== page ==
The recommendations set out in the guidance do not have binding legal effect and do not directly affect contractual or legal rights, although they may prove relevant in legal proceedings where parties have discretionary rights and in relation to the award of costs by the Court However, it is hoped that by adhering to the recommendations better outcomes will be achieved for the parties concerned, the wider community or supply chain in which they operate and influence, and the economic recovery more generally.

 

The Government will carry out a review on or before the end of June to assess the extent to which  the guidance and recommendations are being heeded. Further measures may be taken to enforce its recommendations, including through the introduction of new legislation if the Government considers that further intervention is required in order to protect jobs and the economy.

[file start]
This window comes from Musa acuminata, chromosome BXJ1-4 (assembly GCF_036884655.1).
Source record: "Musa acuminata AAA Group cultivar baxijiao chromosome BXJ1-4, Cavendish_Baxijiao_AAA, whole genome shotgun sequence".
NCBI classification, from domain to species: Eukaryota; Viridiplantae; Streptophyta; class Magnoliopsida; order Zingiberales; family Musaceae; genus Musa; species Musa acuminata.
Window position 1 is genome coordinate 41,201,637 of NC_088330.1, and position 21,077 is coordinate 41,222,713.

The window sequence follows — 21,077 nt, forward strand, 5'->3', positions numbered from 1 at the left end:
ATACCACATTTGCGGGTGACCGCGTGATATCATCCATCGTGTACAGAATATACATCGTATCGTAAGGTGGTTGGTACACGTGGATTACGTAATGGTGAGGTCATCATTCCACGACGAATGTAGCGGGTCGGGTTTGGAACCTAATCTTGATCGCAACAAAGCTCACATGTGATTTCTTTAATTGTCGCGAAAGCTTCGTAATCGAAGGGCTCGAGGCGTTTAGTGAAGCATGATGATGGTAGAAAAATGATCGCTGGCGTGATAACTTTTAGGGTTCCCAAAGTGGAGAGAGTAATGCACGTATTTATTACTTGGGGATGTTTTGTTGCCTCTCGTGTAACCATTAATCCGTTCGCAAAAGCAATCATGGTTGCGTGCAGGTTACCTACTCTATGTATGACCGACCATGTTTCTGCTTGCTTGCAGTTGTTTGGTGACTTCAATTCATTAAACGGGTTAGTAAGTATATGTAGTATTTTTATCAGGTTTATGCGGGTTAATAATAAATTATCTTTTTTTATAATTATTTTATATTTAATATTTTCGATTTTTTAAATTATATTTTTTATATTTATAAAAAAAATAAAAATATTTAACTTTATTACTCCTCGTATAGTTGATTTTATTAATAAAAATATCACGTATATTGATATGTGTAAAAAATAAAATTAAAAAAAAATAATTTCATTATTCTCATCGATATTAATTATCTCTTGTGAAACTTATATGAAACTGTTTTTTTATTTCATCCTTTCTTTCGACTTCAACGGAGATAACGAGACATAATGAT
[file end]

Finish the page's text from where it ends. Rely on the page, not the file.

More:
If you would like to read the Guidance please click here

 

If you have questions about how the recommendations may affect your relationships with your suppliers or customers, we’re here to help.  Please get in contact Noel Ruddy or Ian Lindley.

The content of this webpage is for information only and is not intended to be construed as legal advice and should not be treated as a substitute for specific advice. PDT Solicitors LLP accepts no responsibility for the content of any third party website to which this webpage refers.